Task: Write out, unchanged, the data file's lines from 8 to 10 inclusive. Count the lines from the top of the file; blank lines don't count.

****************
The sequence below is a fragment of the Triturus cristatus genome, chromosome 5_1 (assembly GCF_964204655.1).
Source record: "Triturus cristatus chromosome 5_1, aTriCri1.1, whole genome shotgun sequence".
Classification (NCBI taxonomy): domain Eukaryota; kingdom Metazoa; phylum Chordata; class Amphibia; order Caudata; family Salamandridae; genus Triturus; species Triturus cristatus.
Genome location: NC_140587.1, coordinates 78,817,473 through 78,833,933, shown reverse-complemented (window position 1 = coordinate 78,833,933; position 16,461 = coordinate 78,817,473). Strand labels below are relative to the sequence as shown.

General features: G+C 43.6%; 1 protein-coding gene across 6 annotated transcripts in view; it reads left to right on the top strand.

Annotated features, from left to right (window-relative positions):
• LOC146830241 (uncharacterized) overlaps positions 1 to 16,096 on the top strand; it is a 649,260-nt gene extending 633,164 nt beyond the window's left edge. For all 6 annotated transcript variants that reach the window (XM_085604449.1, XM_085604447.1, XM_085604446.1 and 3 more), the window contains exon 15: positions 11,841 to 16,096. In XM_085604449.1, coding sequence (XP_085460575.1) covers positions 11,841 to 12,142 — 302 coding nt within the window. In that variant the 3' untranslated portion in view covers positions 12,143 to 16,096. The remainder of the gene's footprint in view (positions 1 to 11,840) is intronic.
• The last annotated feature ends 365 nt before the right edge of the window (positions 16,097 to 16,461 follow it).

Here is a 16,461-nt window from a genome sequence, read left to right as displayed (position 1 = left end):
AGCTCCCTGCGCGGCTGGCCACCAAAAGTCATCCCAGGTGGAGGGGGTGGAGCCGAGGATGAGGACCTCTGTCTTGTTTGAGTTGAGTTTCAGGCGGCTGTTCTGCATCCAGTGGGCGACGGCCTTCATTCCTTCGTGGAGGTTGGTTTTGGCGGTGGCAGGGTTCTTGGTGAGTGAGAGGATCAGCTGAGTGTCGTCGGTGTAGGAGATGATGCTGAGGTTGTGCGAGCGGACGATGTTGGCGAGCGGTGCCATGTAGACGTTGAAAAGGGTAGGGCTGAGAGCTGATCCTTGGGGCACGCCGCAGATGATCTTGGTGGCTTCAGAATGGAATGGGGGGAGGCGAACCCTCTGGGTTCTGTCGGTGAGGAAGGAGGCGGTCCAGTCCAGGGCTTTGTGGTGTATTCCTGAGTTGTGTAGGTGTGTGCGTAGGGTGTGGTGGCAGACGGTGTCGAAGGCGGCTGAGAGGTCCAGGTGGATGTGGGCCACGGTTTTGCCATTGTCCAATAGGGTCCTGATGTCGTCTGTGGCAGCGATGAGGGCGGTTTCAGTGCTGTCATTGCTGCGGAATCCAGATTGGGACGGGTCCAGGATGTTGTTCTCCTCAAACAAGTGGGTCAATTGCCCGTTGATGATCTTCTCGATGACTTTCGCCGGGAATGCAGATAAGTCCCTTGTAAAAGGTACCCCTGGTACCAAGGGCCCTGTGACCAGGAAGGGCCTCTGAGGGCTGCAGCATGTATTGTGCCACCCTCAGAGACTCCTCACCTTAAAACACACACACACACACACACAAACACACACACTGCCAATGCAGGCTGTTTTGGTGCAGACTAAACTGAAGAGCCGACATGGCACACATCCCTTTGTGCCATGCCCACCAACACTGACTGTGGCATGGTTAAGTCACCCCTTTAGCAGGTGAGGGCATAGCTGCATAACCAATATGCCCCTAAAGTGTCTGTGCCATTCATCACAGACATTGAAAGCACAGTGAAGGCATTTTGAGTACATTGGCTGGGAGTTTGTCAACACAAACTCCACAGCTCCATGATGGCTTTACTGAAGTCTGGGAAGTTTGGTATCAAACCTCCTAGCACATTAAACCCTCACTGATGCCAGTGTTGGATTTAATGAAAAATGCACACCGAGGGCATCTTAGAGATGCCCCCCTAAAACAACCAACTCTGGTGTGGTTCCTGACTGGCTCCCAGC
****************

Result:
• The last annotated feature ends 365 nt before the right edge of the window (positions 16,097 to 16,461 follow it).

Here is a 16,461-nt window from a genome sequence, read left to right as displayed (position 1 = left end):
AGCTCCCTGCGCGGCTGGCCACCAAAAGTCATCCCAGGTGGAGGGGGTGGAGCCGAGGATGAGGACCTCTGTCTTGTTTGAGTTGAGTTTCAGGCGGCTGTTCTGCATCCAGTGGGCGACGGCCTTCATTCCTTCGTGGAGGTTGGTTTTGGCGGTGGCAGGGTTCTTGGTGAGTGAGAGGATCAGCTGAGTGTCGTCGGTGTAGGAGATGATGCTGAGGTTGTGCGAGCGGACGATGTTGGCGAGCGGTGCCATGTAGACGTTGAAAAGGGTAGGGCTGAGAGCTGATCCTTGGGGCACGCCGCAGATGATCTTGGTGGCTTCAGAATGGAATGGGGGGAGGCGAACCCTCTGGGTTCTGTCGGTGAGGAAGGAGGCGGTCCAGTCCAGGGCTTTGTGGTGTATTCCTGAGTTGTGTAGGTGTGTGCGTAGGGTGTGGTGGCAGACGGTGTCGAAGGCGGCTGAGAGGTCCAGGTGGATGTGGGCCACGGTTTTGCCATTGTCCAATAGGGTCCTGATGTCGTCTGTGGCAGCGATGAGGGCGGTTTCAGTGCTGTCATTGCTGCGGAATCCAGATTGGGACGGGTCCAGGATGTTGTTCTCCTCAAACAAGTGGGTCAATTGCCCGTTGATGATCTTCTCGATGACTTTCGCCGGGAATGCAGATAAGTCCCTTGTAAAAGGTACCCCTGGTACCAAGGGCCCTGTGACCAGGAAGGGCCTCTGAGGGCTGCAGCATGTATTGTGCCACCCTCAGAGACTCCTCACCTTAAAACACACACACACACACACACAAACACACACACTGCCAATGCAGGCTGTTTTGGTGCAGACTAAACTGAAGAGCCGACATGGCACACATCCCTTTGTGCCATGCCCACCAACACTGACTGTGGCATGGTTAAGTCACCCCTTTAGCAGGTGAGGGCATAGCTGCATAACCAATATGCCCCTAAAGTGTCTGTGCCATTCATCACAGACATTGAAAGCACAGTGAAGGCATTTTGAGTACATTGGCTGGGAGTTTGTCAACACAAACTCCACAGCTCCATGATGGCTTTACTGAAGTCTGGGAAGTTTGGTATCAAACCTCCTAGCACATTAAACCCTCACTGATGCCAGTGTTGGATTTAATGAAAAATGCACACCGAGGGCATCTTAGAGATGCCCCCCTAAAACAACCAACTCTGGTGTGGTTCCTGACTGGCTCCCAGC